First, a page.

Edgar Priestley (1891-1919)

An ongoing project to commemorate and research the lives of those who appear on war memorials and rolls of honour in the local area, who served in the military, or whose deaths were linked to conflict.

Huddersfield's Roll of Honour: 1914-1922

The following extract is from Huddersfield's Roll of Honour: 1914-1922 (2014) by J. Margaret Stansfield:

PRIESTLEY, EDGAR, MM. Sergeant. No 241414. 'D' Company, 5th Battalion Duke of Wellington's Regiment. Born 6 Haugh's Road, Quarmby, Huddersfield, 15.4.1891. Son of A. E. and Mary A. Priestley, 23 Clara Street, Fartown. Educated Oakes Board School and Huddersfield Higher Grade School. Employed as a textile designer and foreman. At the time of enlistment was living at Brimscombe near Stroud, Gloucestershire. Single. Enlisted November 1915. Embarked for France on 11.1.1917. Followed the German retreat from the Somme to the Hindenburg Line. Was in the battles of Bullecourt, Cambrai, Achiet-le-Petit, and the Rheims forest, practically fighting to the Armistice as a Lewis Gunner and was an instructor in the Army of Occupation until 1.4.1919. Was awarded the Military Medal on 12.1.1918 for "bravery in the field. During the Battle of Cambrai, on 22.11.1917, was in charge of his Company when all the Officers were out of action. Held on for 48 hours against heavy odds till relieved and took a large amount of prisoners". After being demobilised he reached home on 7.4.1919. He must have caught a chill on the way home and died of pneumonia at 32 Clara Street, Fartown, on 14.4.1919, aged 27 years. Buried SALENDINE NOOK BAPTIST CHURCH 114E.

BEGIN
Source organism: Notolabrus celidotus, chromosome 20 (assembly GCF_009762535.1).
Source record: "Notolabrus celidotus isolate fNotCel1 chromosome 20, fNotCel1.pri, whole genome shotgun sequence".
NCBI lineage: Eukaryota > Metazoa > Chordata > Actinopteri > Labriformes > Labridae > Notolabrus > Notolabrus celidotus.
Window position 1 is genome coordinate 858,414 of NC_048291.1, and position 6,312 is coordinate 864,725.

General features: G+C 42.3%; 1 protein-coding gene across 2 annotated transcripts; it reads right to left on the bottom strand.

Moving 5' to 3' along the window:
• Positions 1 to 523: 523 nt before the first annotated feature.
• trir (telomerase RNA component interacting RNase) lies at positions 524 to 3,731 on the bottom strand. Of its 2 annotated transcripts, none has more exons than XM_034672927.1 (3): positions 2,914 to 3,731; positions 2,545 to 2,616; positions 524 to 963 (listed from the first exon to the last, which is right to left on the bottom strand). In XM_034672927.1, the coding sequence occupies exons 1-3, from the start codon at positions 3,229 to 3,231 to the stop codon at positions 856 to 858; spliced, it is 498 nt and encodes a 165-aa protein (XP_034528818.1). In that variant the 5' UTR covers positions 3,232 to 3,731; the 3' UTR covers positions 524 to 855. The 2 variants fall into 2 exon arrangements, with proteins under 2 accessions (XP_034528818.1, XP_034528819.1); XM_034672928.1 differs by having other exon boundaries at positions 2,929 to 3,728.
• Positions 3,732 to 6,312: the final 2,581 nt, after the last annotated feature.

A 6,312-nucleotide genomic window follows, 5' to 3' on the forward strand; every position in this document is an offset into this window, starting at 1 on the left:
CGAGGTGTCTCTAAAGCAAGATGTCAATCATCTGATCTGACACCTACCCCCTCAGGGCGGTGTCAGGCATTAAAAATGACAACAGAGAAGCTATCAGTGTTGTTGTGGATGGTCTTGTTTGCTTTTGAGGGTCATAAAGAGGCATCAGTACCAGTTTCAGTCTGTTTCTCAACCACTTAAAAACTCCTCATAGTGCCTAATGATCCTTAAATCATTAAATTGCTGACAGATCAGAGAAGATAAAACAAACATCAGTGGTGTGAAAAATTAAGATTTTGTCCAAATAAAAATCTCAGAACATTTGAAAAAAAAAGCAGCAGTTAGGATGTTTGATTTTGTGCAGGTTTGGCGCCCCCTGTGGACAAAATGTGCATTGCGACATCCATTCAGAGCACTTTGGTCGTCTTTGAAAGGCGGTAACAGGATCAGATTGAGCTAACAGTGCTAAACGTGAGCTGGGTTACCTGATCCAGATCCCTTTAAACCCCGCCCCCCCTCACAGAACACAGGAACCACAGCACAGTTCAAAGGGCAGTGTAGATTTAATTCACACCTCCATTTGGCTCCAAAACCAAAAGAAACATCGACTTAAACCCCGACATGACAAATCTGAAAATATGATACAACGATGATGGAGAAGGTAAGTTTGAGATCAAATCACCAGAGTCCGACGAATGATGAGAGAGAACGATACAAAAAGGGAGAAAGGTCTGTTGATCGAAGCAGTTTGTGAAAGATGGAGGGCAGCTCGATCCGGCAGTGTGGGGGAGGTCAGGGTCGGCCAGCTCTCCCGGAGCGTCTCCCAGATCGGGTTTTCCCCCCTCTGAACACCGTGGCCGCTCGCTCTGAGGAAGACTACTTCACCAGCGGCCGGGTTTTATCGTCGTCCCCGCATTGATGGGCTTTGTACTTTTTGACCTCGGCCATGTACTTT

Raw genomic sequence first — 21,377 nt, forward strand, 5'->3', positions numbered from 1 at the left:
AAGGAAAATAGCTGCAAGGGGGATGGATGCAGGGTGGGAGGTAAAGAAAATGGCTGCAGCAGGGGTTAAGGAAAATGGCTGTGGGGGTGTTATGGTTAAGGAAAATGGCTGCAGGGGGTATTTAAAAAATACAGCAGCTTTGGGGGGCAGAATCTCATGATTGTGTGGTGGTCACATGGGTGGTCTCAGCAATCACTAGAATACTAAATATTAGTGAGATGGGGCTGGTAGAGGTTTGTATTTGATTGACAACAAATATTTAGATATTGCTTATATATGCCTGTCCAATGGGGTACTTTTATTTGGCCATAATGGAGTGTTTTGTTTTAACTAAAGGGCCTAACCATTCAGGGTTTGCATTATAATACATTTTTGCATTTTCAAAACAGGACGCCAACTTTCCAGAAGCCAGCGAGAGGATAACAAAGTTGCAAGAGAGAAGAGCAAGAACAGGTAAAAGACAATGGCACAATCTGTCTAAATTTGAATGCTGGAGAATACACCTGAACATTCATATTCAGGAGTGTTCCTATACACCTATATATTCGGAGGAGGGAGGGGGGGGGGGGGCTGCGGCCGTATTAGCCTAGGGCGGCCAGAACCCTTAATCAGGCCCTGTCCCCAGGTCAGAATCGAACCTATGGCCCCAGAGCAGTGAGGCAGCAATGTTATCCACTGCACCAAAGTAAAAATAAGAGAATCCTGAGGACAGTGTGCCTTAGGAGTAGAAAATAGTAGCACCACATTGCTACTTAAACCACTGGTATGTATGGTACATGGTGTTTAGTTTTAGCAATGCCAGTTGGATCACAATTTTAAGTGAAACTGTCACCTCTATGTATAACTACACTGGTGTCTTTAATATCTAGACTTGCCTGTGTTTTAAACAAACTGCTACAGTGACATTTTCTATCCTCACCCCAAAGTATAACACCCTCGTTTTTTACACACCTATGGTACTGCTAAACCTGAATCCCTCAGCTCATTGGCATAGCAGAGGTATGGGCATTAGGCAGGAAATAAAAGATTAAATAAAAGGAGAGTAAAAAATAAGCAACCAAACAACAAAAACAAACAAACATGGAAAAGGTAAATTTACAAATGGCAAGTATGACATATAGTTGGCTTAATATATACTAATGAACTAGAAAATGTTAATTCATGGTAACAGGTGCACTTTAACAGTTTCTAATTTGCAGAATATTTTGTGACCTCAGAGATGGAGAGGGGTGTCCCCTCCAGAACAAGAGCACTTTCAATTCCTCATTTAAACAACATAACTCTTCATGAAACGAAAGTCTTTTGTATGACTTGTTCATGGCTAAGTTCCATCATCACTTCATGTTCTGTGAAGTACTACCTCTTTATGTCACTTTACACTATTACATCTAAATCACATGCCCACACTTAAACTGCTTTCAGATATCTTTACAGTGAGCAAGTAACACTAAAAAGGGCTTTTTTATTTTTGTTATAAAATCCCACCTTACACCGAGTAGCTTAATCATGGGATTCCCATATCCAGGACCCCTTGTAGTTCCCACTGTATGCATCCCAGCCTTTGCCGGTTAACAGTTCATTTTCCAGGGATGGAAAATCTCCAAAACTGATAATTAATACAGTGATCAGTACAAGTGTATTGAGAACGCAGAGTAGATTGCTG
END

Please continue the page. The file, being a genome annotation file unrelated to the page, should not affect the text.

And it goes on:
ROH:- Oakes Baptist Church; Fartown and Birkby War Memorial; Huddersfield Drill Hall.


Huddersfield Daily Examiner (04/Jan/1918):

Sergeant Edgar Priestley (26), of the Duke of Wellington's, has been awarded the Military Medal for saving the situation at one point in the Cambrai advance with his prompt use of the Lewis gun. His brother, Lance-Sergeant Hubert Priestley (23), has been given a bar to the Military Medal which he had previously won, for successfully leading men who had never been in action before. The latter was badly wounded in both arms, and is in hospital. They are the younger sons of Mr. A. E. Priestley, of 23, Clara Street, Fartown. whose eldest son, Gunner Ernest Priestley (31), is serving with the R.F.A. in this country. Before the war the latter was a designer with Mr. P. C. Evans, of Stroud, and Sergeant E. Priestley was a foreman in the employ of the same firm. Lance-Sergeant H. Priestley was learning the business with Messrs. Crowther Bros., of Milnsbridge.